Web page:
22 The Winning Balance (cont.)
How often do I… Rarely Sometimes Usually Mostly Work to change policies that disregard different cultural beliefs or religious holidays? 1 2 3 4 Challenge the notion that individuals need to act or look a certain way to be successful or valuable to the organization? Forgive people who make biased statements about me or others and allow them to regain my trust and respect? Include and invite people different from myself into the decision-making process? Provide timely and honest feedback to others, including those different from myself, even if it feels risky?

23 The Winning Balance (cont.)
How often do I… Rarely Sometimes Usually Mostly Share the formal and informal rules of my group with those different from myself? 1 2 3 4 Disregard physical characteristics (disability, attractiveness, height, weight, dress, etc.) when interacting with others and making decisions about their ability? Support organizational policies regarding equal treatment by confronting people who violate those policies and reporting them if necessary? Used with permission of Bureau of National Affairs, The Winning Balance.

24 What Your Scores Tell You
Naive Acts with no knowledge or awareness of biases and prejudice and their impact on others. What they don’t know they don’t know. This person has no clue as to the impact of their actions on others. Perpetuator Aware of biases and prejudices, but continues behaviors and actions that reinforce and support stereotypes and intolerance. This person is aware of the impact of their actions on others, but continues with such behaviors nevertheless, “You can’t teach an old dog new tricks.” Avoider Aware of biases and prejudices, but makes a conscious choice to ignore inappropriate behavior or withdraw from it. This person would rather turn and walk away than understand and address inappropriate behaviors or that bias that can appear or be misinterpreted as support. “If you are not part of the solution, you are part of the problem.”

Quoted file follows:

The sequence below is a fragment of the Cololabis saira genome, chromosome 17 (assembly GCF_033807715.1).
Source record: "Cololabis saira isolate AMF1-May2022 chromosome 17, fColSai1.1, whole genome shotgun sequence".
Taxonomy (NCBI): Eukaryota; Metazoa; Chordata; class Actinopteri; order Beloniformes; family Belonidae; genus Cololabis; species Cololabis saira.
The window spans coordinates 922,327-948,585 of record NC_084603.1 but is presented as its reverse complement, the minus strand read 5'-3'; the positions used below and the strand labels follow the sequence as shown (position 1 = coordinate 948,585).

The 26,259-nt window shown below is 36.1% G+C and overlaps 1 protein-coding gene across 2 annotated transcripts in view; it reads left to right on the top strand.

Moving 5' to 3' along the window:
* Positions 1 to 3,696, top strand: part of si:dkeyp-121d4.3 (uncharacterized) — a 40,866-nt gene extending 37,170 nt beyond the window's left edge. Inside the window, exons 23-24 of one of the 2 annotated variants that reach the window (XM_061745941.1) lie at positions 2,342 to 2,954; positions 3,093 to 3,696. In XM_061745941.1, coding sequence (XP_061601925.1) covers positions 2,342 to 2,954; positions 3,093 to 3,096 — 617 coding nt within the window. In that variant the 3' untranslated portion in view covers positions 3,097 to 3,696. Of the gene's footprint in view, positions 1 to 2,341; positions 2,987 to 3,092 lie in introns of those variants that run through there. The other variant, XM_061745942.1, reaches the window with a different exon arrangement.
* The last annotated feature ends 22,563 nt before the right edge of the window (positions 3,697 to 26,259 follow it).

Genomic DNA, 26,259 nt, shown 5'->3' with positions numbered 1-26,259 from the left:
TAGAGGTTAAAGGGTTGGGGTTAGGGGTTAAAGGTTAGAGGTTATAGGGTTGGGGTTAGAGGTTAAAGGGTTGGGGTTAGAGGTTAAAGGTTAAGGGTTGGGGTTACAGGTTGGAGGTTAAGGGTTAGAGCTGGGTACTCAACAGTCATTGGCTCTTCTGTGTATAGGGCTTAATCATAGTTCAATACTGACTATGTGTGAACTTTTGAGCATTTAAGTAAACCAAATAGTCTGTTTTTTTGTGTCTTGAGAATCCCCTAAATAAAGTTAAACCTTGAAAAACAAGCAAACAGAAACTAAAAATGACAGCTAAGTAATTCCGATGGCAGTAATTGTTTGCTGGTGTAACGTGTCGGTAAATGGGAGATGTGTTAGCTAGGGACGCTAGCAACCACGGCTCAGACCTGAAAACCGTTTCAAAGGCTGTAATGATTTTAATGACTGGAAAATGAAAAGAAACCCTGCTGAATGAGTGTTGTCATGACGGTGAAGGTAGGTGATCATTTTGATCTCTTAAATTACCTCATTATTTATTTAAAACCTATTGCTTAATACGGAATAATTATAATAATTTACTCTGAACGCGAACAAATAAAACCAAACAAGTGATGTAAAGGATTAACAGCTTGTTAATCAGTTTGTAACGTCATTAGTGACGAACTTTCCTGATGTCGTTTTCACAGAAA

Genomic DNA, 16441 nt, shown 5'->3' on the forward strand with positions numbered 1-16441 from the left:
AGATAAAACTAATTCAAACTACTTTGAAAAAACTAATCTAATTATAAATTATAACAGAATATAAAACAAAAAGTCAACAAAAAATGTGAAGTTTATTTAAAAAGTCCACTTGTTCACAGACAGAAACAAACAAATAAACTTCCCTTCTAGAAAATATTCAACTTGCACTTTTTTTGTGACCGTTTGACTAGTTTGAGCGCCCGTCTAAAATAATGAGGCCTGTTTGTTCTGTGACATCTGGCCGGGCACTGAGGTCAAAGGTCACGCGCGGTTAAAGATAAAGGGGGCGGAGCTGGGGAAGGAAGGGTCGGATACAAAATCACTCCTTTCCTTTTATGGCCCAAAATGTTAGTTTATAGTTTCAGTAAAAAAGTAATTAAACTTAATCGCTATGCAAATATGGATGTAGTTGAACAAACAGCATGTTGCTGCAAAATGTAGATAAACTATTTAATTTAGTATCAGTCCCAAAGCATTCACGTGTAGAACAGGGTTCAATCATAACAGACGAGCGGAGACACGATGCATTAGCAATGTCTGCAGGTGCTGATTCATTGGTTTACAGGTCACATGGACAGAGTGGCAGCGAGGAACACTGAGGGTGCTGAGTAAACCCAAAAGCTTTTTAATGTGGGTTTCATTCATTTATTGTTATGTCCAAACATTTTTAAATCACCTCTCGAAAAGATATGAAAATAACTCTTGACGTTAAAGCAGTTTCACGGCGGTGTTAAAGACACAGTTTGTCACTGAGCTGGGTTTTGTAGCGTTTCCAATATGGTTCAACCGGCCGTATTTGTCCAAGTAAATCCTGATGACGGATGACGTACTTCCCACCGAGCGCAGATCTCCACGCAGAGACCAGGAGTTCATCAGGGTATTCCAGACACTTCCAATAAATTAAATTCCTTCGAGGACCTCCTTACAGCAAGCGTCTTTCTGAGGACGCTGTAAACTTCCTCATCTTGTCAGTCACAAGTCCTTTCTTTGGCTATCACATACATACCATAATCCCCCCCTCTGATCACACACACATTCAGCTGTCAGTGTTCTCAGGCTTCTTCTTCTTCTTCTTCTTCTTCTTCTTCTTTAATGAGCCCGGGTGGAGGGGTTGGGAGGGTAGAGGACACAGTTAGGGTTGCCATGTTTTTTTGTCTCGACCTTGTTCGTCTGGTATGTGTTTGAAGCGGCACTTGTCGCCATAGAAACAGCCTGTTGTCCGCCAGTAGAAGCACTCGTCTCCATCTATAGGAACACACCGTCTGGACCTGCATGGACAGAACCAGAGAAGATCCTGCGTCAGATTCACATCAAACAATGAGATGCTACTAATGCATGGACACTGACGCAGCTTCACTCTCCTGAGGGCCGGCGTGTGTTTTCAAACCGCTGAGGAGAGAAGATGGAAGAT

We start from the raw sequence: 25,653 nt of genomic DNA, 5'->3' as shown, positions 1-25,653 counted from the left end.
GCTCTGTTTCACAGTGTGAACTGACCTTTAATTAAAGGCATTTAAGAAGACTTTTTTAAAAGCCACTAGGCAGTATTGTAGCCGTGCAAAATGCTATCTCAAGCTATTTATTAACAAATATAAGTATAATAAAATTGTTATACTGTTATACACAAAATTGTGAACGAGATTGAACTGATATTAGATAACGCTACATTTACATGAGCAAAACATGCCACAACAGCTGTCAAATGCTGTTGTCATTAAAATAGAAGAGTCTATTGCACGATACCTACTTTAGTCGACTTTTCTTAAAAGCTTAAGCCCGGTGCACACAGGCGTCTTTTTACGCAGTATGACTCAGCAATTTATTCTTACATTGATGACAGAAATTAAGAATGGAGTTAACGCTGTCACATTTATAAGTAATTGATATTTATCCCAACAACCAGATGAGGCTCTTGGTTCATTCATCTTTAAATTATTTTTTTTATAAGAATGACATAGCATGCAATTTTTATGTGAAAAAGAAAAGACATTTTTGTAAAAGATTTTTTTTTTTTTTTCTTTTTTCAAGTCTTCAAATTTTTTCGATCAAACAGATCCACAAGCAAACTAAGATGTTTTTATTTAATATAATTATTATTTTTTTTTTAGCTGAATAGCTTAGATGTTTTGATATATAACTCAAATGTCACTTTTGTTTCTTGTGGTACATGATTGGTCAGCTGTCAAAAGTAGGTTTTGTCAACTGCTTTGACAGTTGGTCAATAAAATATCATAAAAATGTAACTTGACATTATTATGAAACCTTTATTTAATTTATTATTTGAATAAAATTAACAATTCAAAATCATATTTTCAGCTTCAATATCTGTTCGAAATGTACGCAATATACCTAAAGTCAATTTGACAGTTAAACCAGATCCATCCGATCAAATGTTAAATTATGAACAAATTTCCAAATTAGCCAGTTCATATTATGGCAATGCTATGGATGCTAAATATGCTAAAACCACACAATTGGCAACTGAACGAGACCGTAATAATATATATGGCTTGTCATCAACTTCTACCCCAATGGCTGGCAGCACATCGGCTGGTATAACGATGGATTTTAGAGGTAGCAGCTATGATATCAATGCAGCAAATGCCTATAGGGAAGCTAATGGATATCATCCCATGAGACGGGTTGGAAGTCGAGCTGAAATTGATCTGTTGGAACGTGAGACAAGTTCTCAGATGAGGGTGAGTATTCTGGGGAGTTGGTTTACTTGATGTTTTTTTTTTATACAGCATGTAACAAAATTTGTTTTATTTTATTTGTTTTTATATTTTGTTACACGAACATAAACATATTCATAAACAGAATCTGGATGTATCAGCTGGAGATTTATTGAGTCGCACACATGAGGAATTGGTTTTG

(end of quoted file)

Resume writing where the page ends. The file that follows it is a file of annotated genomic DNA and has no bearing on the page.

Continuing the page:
25 What Your Scores Tell You
IWE Change Agent Acts as a role model. Takes action when appropriate and addresses behaviors when important. IWE Change Agent will take risks and use the many tools available to him/her. IWE Change Agent will take peers aside and provide feedback and coaching with the intent to improve work relationships and personal productivity. Fighter Attacks all actions and confronts all behaviors. Always on the lookout for injustice but is often too confrontational, sometimes in public settings. Although a very important role, too often these individuals are labeled as “troublemakers.” If you have this energy, this fervor, please consider the change agent approach to problem-solving and inclusivity.

26 D&I Change Agent What pops into your head?

27 A Change Agent Leads by example – Role Model, Inclusive, Trustworthy
Sees human beings, build relationships, suspends judgment (not label/stereotype) Mindful of biases, prejudices, SFPs – self aware Coaches – challenges these notions – individually and organizationally Problem-Solves Builds relationships with all (not just people like yourself) Builds and promotes trust Acknowledge, identify, and tackle “Diversity Issues”